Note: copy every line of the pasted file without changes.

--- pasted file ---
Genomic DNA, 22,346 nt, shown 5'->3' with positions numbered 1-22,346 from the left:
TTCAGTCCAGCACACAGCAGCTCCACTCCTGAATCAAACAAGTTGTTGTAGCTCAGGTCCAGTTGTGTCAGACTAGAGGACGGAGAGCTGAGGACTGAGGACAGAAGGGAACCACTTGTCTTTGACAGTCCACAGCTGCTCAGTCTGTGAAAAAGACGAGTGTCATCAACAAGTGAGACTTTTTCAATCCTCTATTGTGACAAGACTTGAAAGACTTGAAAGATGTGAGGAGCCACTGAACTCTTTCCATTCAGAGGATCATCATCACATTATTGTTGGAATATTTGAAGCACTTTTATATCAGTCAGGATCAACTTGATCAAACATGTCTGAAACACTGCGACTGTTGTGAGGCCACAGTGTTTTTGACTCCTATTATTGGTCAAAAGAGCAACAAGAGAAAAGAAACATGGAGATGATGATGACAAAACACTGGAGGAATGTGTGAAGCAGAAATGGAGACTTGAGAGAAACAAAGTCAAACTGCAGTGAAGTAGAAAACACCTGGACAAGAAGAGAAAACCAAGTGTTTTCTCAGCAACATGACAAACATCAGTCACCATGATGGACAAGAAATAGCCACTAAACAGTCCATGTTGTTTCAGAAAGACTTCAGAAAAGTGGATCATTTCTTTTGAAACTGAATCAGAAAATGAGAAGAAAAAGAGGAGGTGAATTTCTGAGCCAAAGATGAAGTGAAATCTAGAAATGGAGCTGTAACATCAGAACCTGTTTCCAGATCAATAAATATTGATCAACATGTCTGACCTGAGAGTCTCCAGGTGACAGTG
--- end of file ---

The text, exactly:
Genomic DNA, 22,346 nt, shown 5'->3' with positions numbered 1-22,346 from the left:
TTCAGTCCAGCACACAGCAGCTCCACTCCTGAATCAAACAAGTTGTTGTAGCTCAGGTCCAGTTGTGTCAGACTAGAGGACGGAGAGCTGAGGACTGAGGACAGAAGGGAACCACTTGTCTTTGACAGTCCACAGCTGCTCAGTCTGTGAAAAAGACGAGTGTCATCAACAAGTGAGACTTTTTCAATCCTCTATTGTGACAAGACTTGAAAGACTTGAAAGATGTGAGGAGCCACTGAACTCTTTCCATTCAGAGGATCATCATCACATTATTGTTGGAATATTTGAAGCACTTTTATATCAGTCAGGATCAACTTGATCAAACATGTCTGAAACACTGCGACTGTTGTGAGGCCACAGTGTTTTTGACTCCTATTATTGGTCAAAAGAGCAACAAGAGAAAAGAAACATGGAGATGATGATGACAAAACACTGGAGGAATGTGTGAAGCAGAAATGGAGACTTGAGAGAAACAAAGTCAAACTGCAGTGAAGTAGAAAACACCTGGACAAGAAGAGAAAACCAAGTGTTTTCTCAGCAACATGACAAACATCAGTCACCATGATGGACAAGAAATAGCCACTAAACAGTCCATGTTGTTTCAGAAAGACTTCAGAAAAGTGGATCATTTCTTTTGAAACTGAATCAGAAAATGAGAAGAAAAAGAGGAGGTGAATTTCTGAGCCAAAGATGAAGTGAAATCTAGAAATGGAGCTGTAACATCAGAACCTGTTTCCAGATCAATAAATATTGATCAACATGTCTGACCTGAGAGTCTCCAGGTGACAGTG